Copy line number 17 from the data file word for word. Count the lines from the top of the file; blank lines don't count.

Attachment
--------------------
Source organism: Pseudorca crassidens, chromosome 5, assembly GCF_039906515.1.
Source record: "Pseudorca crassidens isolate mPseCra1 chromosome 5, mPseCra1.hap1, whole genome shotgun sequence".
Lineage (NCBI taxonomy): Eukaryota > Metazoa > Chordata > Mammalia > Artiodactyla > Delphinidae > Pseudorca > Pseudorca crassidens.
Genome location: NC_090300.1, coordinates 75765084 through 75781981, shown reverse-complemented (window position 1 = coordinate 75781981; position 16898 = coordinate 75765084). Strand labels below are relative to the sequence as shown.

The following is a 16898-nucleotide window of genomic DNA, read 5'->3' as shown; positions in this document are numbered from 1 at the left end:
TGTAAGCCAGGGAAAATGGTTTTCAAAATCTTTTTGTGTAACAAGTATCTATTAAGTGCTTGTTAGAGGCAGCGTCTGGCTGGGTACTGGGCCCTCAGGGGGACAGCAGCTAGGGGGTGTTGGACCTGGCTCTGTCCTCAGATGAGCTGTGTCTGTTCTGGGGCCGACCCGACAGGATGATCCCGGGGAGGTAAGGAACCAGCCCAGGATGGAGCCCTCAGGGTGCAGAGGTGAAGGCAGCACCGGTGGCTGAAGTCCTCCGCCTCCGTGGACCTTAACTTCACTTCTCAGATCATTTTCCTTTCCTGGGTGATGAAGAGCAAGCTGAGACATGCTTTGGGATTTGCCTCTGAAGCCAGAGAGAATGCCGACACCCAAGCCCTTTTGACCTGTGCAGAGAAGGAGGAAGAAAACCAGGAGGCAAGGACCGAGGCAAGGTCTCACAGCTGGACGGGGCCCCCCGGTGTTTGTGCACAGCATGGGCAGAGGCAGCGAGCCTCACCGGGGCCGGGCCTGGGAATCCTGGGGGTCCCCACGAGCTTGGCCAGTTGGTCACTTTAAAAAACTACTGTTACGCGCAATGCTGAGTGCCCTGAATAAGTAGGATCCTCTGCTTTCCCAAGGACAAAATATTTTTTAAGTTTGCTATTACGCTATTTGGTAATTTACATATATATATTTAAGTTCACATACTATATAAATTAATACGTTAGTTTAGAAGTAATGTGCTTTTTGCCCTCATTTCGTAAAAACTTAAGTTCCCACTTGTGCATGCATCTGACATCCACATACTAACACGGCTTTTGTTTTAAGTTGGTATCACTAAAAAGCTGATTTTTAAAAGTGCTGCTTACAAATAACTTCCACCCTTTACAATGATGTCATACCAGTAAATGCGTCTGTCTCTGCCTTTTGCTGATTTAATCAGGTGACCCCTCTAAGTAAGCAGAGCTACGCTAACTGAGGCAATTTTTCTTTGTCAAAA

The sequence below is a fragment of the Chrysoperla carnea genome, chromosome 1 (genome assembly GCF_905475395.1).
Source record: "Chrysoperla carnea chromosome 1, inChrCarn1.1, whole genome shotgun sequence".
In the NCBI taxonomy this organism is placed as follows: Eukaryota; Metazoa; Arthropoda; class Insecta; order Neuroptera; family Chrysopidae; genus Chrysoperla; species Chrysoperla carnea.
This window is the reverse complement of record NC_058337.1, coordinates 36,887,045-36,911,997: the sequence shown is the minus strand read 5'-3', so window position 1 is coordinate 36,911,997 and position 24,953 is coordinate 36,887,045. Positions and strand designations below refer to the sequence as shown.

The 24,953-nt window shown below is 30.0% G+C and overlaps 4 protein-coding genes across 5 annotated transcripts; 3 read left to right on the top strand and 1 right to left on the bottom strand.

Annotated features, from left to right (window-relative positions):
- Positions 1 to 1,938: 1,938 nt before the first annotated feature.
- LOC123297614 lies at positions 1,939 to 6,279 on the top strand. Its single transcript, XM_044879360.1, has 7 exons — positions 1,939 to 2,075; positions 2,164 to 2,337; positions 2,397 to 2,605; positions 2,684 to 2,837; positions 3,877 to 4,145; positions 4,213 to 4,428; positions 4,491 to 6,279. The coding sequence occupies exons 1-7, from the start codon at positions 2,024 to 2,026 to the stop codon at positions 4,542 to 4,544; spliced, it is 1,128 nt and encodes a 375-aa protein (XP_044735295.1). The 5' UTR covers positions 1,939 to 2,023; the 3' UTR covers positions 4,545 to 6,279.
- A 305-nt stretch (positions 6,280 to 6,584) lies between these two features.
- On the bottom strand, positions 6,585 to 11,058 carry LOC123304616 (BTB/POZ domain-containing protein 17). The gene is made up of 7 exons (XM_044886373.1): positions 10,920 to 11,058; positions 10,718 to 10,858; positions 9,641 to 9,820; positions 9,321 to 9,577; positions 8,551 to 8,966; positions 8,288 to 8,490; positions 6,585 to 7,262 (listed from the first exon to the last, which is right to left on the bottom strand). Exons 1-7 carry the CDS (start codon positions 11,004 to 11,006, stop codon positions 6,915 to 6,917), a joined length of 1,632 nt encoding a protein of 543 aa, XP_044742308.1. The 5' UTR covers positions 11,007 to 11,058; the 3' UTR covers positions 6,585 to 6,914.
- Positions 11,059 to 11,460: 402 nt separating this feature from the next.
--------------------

- Positions 11,059 to 11,460: 402 nt separating this feature from the next.